The Last Starfighter Still First-Rate Entertainment for Sci-Fi Fans

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The Last Starfighter on Blu-ray from Arrow

Borrowing heavily from STAR WARS and the arcade game craze (and pre-dating BACK TO THE FUTURE when it comes to that cool DeLorean-inspired ride), THE LAST STARFIGHTER had all the elements of great 1980s science fiction. A teenaged protagonist seemingly stuck in the middle of nowhere and no chance of leaving; a call to be a hero that he rejects and then has thrust upon him; a victory won against insurmountable odds; a girlfriend, a mentor, a family...everything to deserve remembering as one of the great 1980s films.

Alex Rogan (Lance Guest) live with his mom and younger brother in the Starlite Starbrite trailer park, wanting more from life than doing maintenance work for the motley array of quirky neighbors and going to city college with his friends. His two escapes from the world are his girlfriend Maggie (Catherine Mary Stewart) and an arcade console game sitting on the stoop of a ramshackle general store. He's played Starfighter so frequently that, on one fateful night, he breaks the record on the machine, to the applause of everyone in the park (which shows just how popular the videogame craze of the era was).

Later that night, upon finding out his application to another college had been rejected, Alex meets a stranger in a peculiar vehicle: Centauri (Robert Preston, "The Music Man"), who claims he invented the Starfighter videogame and came to meet the guy who broke the record. It's true that Centauri did invent the game, but what he withholds is that the game was a test -- a recruitment tool to find someone talented enough to pilot a real gunstar, against the real Ko-Dan Empire, led by the real Emperor Xur (Norman Snow). Alex is one of several different recruits, from several different aliens around the galaxy -- and when he finds out what's expected of him, he nopes right out.

This rejection turns out to be a lucky break for Alex. The Ko-Dans have broken through the frontier barrier protecting the Rylans, and their assault wipes out all the starfighters in one fell swoop. And they won't stop until every last starfighter is dead. Which means Alex has to die as well. When Alex learns from the robot duplicate Centauri left in his place that assassins will continue to hunt him down, he reluctantly returns to Rylos with Centauri, only to learn from his would-be pilot, Grig (Dan O'Herlihy, in alien-lizard makeup that would go on to inspire the look of the next year's sci-fi adventure, ENEMY MINE) that he is the last of the starfighters. Together, they hatch out a desperate Hail Mary plan to defeat the Ko-Dan and save what remains of Rylos -- and Earth.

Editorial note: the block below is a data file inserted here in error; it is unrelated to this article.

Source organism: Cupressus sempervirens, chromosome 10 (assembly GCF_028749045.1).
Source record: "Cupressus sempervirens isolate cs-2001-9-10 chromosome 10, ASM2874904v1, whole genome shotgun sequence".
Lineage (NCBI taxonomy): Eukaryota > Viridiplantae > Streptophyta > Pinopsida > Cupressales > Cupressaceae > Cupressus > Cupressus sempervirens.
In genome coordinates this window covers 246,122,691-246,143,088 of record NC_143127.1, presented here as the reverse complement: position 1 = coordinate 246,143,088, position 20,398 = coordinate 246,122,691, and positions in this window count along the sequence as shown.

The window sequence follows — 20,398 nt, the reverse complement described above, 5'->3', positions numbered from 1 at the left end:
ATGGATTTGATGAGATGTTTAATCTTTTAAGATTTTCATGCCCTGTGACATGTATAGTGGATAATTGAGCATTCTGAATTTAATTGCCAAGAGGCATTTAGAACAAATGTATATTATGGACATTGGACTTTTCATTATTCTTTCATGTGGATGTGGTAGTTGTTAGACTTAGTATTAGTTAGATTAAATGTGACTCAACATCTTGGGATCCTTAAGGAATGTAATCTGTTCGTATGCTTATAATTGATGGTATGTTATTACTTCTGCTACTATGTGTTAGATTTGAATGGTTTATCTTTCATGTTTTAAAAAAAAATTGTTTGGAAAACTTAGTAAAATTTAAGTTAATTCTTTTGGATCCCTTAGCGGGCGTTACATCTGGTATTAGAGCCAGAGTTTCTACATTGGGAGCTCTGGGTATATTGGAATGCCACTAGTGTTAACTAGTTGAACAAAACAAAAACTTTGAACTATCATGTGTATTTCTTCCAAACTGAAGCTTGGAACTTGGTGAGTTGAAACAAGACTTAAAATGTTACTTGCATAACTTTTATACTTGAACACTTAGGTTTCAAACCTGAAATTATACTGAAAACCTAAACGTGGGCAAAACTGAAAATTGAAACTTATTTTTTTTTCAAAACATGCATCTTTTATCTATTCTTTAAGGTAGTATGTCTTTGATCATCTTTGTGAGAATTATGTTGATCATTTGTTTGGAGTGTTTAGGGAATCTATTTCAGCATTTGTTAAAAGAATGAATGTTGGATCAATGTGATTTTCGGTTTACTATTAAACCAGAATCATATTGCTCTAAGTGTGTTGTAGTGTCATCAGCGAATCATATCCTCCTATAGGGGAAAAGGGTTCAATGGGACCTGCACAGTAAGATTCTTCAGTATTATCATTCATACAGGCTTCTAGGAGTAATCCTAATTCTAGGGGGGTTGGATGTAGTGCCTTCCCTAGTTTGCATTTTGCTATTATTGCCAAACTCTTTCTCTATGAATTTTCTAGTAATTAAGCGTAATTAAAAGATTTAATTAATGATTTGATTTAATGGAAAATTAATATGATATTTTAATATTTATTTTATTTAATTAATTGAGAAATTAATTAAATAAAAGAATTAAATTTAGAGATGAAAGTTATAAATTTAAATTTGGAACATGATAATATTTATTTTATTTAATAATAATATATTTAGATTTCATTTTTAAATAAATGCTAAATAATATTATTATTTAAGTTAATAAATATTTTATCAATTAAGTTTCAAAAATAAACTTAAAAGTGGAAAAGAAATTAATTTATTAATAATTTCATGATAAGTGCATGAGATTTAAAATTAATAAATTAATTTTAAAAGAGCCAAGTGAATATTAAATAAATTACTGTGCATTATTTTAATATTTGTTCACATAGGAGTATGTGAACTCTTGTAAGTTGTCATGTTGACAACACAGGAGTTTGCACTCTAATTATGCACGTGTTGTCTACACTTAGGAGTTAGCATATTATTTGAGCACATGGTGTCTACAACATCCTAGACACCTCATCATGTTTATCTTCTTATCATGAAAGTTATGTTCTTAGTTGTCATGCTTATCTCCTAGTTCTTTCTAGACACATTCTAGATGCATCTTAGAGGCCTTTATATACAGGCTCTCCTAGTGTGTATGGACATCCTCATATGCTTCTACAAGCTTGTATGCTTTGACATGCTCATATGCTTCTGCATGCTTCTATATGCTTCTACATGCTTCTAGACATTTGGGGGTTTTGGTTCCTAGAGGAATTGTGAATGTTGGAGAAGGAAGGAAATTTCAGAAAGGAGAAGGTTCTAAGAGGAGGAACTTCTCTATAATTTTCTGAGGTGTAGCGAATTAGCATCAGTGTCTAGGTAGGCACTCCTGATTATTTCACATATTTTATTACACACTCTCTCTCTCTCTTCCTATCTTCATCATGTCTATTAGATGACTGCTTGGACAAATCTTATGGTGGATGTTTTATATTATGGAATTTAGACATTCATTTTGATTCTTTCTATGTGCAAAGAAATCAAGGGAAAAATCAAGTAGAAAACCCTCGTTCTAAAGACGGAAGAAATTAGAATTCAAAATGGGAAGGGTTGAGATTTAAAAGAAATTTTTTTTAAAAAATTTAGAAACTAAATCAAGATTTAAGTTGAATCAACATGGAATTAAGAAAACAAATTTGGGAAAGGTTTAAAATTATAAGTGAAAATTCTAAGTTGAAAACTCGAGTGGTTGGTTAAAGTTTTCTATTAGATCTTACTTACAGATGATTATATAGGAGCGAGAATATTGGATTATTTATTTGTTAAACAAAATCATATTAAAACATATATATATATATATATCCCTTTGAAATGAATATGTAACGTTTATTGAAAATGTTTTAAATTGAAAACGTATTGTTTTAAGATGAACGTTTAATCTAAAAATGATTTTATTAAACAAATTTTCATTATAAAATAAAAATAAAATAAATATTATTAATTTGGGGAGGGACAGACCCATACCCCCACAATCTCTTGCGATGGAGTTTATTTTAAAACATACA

While it has more than a few plot holes, like double-Alex claiming he can't go fight in Alex's place, because his kind aren't allowed to fight, THE LAST STARFIGHTER still delivers that excitement and energy today that it did in 1984. And while it ends up with Alex taking the next step into a bold, ongoing adventure, perhaps the best thing to happen to this movie is the lack of it ever having had a sequel.

This Blu-ray release from Arrow Video is an outstanding production. The 4K scan from the original 35mm negatives and 1080p presentation makes the movie pop right off the screen, even if it does make the pioneering CGI work a bit obvious (embarrassing only when an enemy craft crashes into a moon, and they're about the same size upon impact). We also get some unique bonus interviews with Mary Catherine Stewart, and a pretty cool spotlight on the Starfighter videogame that was developed after the movie by a hardcore collector and programmer.

Physically, this release also includes some terrific goodies, which include a 40-page booklet on the making of the film, and a folded, two-sided reproduction of the movie posters (a different one on either side). And speaking of double-sided, the very case cover is reversible, so that the owner can choose which front-facing image they prefer.

This Blu-ray release is highly recommended for action, adventure, imagination, and nostalgia.

 

Grade: 
4.0 / 5.0